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Biomedicine in museums

Mundane design vs. fine sci-art as two realms of aesthetic practice in science communication

By August 31, 2011No Comments

Here’s my abstract for a panel on the role of the humanities in science communication that Joan Leach in the Science Communication programme, U Queensland, is putting together for the PCST-12 meeting in Florence next spring:

Mundane Design vs. Fine Sci-Art: Two Realms of Aesthetic Practice in Science Communication
Sci-art has become an increasingly important dimension of science communication through printed media, museums, science centers and the web. Ranging from beautiful images on scientific journal covers to tissue-engineered wet-art installations, sci-art has become a recognised subgenre of the contemporary fine arts; it has entered art schools and caught the interest of gallery owners and art reviewers. It has also drawn the attention of major funding agencies, like the Wellcome Trust, as a means for strengthening public engagement with science. However, the popularity of fine sci-art risks eclipsing another, and perhaps even more important, realm of aesthetic practice in science and science communication, viz., mundane design (everyday aesthetics). In this presentation, I shall reclaim everyday aesthetics and the sensory qualities of research as a central aspect of science and, as a consequence, of science communication.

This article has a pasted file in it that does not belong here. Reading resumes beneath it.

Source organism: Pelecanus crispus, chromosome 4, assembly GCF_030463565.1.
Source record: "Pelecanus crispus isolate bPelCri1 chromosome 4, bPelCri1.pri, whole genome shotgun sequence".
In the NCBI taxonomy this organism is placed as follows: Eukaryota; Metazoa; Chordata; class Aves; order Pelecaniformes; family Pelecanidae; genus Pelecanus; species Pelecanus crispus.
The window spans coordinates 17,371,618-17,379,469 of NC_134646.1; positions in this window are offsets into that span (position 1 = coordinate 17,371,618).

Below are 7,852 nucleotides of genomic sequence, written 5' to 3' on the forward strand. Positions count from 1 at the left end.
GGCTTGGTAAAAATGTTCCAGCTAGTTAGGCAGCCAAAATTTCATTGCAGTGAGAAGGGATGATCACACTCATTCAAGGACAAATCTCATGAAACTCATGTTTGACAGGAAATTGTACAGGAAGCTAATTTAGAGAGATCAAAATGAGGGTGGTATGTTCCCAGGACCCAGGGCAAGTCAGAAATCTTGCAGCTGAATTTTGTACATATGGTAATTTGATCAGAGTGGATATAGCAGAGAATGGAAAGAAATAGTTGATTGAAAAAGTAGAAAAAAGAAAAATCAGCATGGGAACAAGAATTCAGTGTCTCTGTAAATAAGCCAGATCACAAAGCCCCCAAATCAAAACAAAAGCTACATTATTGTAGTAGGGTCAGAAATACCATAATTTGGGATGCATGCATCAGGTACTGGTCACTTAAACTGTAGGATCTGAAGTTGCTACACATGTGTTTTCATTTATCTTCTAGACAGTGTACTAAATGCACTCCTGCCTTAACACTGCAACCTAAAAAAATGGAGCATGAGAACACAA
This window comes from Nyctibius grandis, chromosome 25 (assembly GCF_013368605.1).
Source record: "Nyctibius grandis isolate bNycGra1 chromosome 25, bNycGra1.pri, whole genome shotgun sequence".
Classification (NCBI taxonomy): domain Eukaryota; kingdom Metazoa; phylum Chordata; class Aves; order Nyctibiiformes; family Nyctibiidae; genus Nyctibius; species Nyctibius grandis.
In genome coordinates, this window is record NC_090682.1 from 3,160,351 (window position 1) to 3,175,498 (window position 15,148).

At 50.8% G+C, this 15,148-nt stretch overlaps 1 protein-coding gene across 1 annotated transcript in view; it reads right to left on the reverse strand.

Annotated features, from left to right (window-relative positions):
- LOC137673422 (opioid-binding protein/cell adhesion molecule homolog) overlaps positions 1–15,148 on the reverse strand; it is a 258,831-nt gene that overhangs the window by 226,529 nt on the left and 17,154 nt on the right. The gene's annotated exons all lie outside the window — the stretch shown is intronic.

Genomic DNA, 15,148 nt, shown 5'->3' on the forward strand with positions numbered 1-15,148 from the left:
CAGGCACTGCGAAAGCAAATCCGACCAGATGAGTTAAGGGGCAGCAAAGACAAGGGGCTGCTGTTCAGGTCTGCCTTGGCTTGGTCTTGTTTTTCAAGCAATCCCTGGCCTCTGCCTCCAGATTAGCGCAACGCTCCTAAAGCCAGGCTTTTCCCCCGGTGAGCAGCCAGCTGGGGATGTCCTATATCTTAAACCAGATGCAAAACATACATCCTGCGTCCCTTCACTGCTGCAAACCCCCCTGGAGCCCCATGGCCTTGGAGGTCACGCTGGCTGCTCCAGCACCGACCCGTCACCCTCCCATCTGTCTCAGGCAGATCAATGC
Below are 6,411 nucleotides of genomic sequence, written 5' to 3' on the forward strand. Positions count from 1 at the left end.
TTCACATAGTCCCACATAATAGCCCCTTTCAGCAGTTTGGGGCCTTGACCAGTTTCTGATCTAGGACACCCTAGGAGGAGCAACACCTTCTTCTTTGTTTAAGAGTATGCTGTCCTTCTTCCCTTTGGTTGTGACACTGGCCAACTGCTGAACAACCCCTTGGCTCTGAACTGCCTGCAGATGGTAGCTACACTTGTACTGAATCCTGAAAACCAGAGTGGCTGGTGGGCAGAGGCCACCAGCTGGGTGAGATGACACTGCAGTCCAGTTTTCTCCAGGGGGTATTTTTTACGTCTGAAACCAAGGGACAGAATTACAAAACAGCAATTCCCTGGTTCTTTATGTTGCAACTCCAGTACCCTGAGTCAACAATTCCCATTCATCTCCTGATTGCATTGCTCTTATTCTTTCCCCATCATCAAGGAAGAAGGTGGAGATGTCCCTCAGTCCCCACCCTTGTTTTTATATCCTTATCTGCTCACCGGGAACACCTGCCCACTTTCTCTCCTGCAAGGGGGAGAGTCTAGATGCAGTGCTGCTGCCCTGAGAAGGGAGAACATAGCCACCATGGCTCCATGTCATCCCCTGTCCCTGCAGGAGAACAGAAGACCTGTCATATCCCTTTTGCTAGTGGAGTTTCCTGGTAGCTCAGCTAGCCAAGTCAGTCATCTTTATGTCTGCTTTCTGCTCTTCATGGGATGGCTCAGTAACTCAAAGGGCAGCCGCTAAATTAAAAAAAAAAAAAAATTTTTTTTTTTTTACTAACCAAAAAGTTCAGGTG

The full title of the proposed panel is ‘The Role of Humanities in Science Communication: Axiology, Epistemology, Aesthetics’, which connects nicely to the theme of the conference: ‘quality, honesty and beauty in science and technology communication’. It’s a great theme, very anti-mainstream-STS’ish! Besides me and Joan, Steve Fuller (Warwick) and Alice Bell (Imperial) are taking part. But, you never know if the programme committee likes this kind of approach or not. Let’s see. That said, the deadline for proposals is 30 September, and the final programme will be announced in January 2012.

Thomas Söderqvist

Author Thomas Söderqvist

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